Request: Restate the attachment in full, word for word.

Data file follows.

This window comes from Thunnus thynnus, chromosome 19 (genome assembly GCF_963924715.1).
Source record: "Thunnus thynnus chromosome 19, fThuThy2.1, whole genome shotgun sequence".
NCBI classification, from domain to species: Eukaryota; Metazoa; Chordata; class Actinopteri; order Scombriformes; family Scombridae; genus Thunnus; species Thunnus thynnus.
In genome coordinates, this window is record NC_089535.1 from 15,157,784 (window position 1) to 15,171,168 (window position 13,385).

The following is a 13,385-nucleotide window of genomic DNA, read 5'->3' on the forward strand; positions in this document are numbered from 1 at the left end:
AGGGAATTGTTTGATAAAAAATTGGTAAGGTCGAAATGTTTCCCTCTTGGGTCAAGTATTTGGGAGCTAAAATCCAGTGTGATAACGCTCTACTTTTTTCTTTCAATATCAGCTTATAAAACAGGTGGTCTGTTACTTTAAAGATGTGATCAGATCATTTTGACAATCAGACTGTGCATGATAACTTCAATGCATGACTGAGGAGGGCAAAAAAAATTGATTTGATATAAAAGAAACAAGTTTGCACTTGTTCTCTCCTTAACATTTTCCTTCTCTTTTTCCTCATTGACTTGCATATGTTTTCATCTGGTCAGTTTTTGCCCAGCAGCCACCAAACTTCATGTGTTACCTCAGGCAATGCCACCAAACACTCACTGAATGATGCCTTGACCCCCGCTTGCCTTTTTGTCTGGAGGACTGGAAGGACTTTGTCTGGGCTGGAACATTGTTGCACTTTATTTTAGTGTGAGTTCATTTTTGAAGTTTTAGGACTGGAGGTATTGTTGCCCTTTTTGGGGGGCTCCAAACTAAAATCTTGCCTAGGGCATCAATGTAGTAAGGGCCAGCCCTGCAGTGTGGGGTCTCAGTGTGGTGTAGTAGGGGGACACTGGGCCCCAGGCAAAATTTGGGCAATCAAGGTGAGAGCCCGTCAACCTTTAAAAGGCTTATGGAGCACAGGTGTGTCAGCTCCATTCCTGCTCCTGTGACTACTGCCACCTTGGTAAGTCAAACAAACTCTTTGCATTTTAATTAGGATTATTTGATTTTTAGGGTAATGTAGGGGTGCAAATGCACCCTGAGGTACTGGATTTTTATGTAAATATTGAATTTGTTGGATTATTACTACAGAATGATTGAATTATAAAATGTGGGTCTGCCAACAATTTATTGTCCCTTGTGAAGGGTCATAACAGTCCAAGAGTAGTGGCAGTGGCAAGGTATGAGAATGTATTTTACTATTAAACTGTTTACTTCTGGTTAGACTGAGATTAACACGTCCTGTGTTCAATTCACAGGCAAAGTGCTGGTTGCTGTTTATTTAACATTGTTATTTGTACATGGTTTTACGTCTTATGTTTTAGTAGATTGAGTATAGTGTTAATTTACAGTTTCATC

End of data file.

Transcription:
This window comes from Thunnus thynnus, chromosome 19 (genome assembly GCF_963924715.1).
Source record: "Thunnus thynnus chromosome 19, fThuThy2.1, whole genome shotgun sequence".
NCBI classification, from domain to species: Eukaryota; Metazoa; Chordata; class Actinopteri; order Scombriformes; family Scombridae; genus Thunnus; species Thunnus thynnus.
In genome coordinates, this window is record NC_089535.1 from 15,157,784 (window position 1) to 15,171,168 (window position 13,385).

The following is a 13,385-nucleotide window of genomic DNA, read 5'->3' on the forward strand; positions in this document are numbered from 1 at the left end:
AGGGAATTGTTTGATAAAAAATTGGTAAGGTCGAAATGTTTCCCTCTTGGGTCAAGTATTTGGGAGCTAAAATCCAGTGTGATAACGCTCTACTTTTTTCTTTCAATATCAGCTTATAAAACAGGTGGTCTGTTACTTTAAAGATGTGATCAGATCATTTTGACAATCAGACTGTGCATGATAACTTCAATGCATGACTGAGGAGGGCAAAAAAAATTGATTTGATATAAAAGAAACAAGTTTGCACTTGTTCTCTCCTTAACATTTTCCTTCTCTTTTTCCTCATTGACTTGCATATGTTTTCATCTGGTCAGTTTTTGCCCAGCAGCCACCAAACTTCATGTGTTACCTCAGGCAATGCCACCAAACACTCACTGAATGATGCCTTGACCCCCGCTTGCCTTTTTGTCTGGAGGACTGGAAGGACTTTGTCTGGGCTGGAACATTGTTGCACTTTATTTTAGTGTGAGTTCATTTTTGAAGTTTTAGGACTGGAGGTATTGTTGCCCTTTTTGGGGGGCTCCAAACTAAAATCTTGCCTAGGGCATCAATGTAGTAAGGGCCAGCCCTGCAGTGTGGGGTCTCAGTGTGGTGTAGTAGGGGGACACTGGGCCCCAGGCAAAATTTGGGCAATCAAGGTGAGAGCCCGTCAACCTTTAAAAGGCTTATGGAGCACAGGTGTGTCAGCTCCATTCCTGCTCCTGTGACTACTGCCACCTTGGTAAGTCAAACAAACTCTTTGCATTTTAATTAGGATTATTTGATTTTTAGGGTAATGTAGGGGTGCAAATGCACCCTGAGGTACTGGATTTTTATGTAAATATTGAATTTGTTGGATTATTACTACAGAATGATTGAATTATAAAATGTGGGTCTGCCAACAATTTATTGTCCCTTGTGAAGGGTCATAACAGTCCAAGAGTAGTGGCAGTGGCAAGGTATGAGAATGTATTTTACTATTAAACTGTTTACTTCTGGTTAGACTGAGATTAACACGTCCTGTGTTCAATTCACAGGCAAAGTGCTGGTTGCTGTTTATTTAACATTGTTATTTGTACATGGTTTTACGTCTTATGTTTTAGTAGATTGAGTATAGTGTTAATTTACAGTTTCATC